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E-Mailing Through Europe >> Prague to Berlin August 22, 1998


Date: Sat, 22 Aug 1998 08:13:53 -0700 (PDT)
From: k p ken@kpny.com
Subject: "It's a big adventure!"

It was a rather uneventful trip from Prague to Berlin. Well, not really. It was A Big Adventure!

Lesson #1: Always examine your train tickets closely. I went to the same train station that I arrived in, called "Praha-hlavni nadrazi" which is Czech for Prague Train Station. My outbound train was at "Praha-Holesovice," which means The Other Prague Train Station.

Fortunately, I had arrived at Hlavni Nadrazi with enough time to jump the Metro three stops to Holesovice with about 15 minutes until the train was supposed to leave Praha. I met a Canadian/American traveling cocktail of about 7 people also on their way to Berlin. We went up to the platform to wait for the train, and it suddenly got cold. So we all took off our shorts and changed into pants. Then we put on long sleeve shirts and jackets. At about 18:27 we realized that the 18:22 train was five minutes late. Two of the group went down to check it out. About three minutes later a headless voice over the intercom informed us the train would be three hours late and arrive in Berlin at 1:00 a.m. None of us had a place to stay. We were shaken, not stirred.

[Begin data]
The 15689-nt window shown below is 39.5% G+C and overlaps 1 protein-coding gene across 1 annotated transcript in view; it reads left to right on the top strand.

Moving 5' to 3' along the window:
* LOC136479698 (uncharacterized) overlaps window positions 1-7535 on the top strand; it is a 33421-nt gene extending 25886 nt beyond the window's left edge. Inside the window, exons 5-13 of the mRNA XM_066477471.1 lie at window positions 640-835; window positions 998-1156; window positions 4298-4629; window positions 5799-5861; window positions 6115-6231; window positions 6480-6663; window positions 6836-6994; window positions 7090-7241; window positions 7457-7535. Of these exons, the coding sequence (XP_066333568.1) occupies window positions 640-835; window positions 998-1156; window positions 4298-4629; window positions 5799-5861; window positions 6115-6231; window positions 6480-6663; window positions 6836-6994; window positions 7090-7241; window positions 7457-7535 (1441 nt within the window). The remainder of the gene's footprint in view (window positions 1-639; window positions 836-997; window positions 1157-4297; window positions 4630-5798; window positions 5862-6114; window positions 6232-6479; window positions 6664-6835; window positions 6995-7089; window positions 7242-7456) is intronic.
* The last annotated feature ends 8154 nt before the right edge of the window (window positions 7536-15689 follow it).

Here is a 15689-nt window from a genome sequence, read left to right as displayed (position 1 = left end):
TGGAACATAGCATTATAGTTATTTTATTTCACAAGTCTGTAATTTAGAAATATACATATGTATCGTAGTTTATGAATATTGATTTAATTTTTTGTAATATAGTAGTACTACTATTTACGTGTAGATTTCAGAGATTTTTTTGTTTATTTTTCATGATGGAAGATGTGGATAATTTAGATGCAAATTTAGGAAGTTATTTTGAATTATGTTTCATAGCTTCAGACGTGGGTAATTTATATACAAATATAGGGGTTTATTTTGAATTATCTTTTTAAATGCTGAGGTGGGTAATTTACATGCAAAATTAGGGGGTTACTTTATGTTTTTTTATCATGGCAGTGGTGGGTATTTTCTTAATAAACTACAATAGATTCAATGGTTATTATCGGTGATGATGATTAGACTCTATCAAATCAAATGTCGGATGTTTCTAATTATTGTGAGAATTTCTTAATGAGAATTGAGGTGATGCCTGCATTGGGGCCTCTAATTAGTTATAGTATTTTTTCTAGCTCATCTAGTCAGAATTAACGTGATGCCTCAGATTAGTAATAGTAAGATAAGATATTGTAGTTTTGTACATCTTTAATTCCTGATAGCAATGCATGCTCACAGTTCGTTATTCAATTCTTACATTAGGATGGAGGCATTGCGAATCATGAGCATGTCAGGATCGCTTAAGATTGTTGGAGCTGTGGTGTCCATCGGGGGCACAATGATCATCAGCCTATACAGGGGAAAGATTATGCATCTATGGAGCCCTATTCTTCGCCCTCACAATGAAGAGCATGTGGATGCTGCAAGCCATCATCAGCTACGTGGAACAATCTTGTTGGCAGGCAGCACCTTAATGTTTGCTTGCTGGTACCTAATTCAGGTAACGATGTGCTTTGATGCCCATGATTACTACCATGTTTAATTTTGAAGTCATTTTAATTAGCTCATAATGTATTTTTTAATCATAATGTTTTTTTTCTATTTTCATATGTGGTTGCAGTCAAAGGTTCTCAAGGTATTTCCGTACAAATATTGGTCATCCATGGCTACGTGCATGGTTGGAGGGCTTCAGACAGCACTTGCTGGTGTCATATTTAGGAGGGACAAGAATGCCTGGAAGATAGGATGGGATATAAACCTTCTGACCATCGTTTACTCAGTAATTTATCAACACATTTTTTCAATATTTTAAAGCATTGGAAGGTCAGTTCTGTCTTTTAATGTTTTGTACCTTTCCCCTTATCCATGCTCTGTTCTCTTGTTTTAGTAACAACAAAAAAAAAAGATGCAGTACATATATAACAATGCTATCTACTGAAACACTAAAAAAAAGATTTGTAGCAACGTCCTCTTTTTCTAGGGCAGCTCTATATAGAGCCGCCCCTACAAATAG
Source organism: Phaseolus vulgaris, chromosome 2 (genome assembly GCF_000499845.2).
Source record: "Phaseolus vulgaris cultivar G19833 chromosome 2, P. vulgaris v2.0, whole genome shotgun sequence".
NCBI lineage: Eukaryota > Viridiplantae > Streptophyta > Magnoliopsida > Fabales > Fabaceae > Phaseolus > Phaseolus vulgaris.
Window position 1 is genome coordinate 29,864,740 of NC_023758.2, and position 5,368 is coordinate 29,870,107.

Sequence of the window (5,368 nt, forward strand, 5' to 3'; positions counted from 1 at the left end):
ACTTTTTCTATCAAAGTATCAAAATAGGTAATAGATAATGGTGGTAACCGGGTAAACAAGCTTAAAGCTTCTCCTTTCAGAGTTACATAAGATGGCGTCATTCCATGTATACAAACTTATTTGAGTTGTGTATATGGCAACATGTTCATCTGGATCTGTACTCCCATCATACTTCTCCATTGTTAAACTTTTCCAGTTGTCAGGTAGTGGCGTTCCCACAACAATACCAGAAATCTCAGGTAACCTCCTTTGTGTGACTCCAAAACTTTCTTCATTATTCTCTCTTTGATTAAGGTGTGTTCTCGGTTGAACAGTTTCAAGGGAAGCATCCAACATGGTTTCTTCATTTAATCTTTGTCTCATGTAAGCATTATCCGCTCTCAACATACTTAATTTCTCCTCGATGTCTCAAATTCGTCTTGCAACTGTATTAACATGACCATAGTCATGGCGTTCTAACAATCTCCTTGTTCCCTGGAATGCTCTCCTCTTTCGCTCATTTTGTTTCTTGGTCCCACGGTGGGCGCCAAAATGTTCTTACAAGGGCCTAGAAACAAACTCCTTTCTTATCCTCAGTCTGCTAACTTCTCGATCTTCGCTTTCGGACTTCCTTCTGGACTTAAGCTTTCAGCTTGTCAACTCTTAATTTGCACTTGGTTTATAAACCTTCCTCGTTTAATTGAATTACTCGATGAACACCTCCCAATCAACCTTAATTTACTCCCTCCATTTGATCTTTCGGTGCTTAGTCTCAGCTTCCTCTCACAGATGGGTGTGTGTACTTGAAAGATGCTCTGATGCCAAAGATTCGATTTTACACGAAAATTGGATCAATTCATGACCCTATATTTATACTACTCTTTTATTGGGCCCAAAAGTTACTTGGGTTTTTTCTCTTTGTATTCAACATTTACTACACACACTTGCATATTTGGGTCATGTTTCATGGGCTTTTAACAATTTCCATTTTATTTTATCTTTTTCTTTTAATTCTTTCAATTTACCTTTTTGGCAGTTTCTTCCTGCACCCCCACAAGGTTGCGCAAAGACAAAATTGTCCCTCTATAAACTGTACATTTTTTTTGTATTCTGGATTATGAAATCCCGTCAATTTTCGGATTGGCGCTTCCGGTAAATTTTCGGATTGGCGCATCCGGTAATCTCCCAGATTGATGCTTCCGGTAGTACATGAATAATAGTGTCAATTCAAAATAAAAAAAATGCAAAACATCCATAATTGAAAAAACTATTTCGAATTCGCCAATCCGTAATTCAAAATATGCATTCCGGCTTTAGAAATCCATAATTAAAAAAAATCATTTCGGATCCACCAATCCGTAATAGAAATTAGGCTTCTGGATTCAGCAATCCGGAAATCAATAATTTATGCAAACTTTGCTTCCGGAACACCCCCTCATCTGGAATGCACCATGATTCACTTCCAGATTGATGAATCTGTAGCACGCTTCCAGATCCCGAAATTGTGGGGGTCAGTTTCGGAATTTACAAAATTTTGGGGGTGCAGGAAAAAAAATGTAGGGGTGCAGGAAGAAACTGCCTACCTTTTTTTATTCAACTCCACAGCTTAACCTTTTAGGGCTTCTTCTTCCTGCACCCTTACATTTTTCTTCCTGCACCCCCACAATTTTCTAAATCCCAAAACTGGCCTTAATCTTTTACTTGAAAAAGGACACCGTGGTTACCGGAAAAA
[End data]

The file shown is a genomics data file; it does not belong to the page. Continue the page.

I've learned in my travels to think of events like this as an adventure, much like when my family was stuck in Florida during the Blizzard of '78. The three feet of snow closed every airport in the northeast. If I remember correctly, the grandparents were sick of us, so we had to sleep at the airport for four days. Of course my brother and I didn't fight much waiting at the airport with nothing to do, mostly because Mom kept saying with a big smile, "Kids, just think of it like a big adventure! You just don't know how it'll turn out!" It turned out well because we got back to Columbia and we were two weeks ahead of our classmates, as our teachers had given us the assignments to do while we were in Florida. And I got to tell all my friends that I was doing the backstroke while they were shoveling driveways.

Anyway, back to a cold, windy train platform in Prague. We discussed as a group what to do--I became the olive in the cocktail after inviting all of them to stay with me in New York--when a helpful Czech conducter suggested we hop the next train to Paris and get off in Dresden. "Can we do that?" everyone asked. He gave the international symbol for "Sure, why not"--a exaggerated shrug of the shoulders with the arms bent at the elbows, palms up. This combined simulaneously with raised eyebrows and a shit-eating grin.

So we hopped the train, and all giggled with glee at our new adventure. About two minutes later, when we realized there were no seats available, our giggling adventure turned into groans as we sat on our backpacks in the corridor of the train while the ticketed passengers stepped over us on the way to the loo.

...sorry, got to go suddenly. Will finish the story soon.

--Ken

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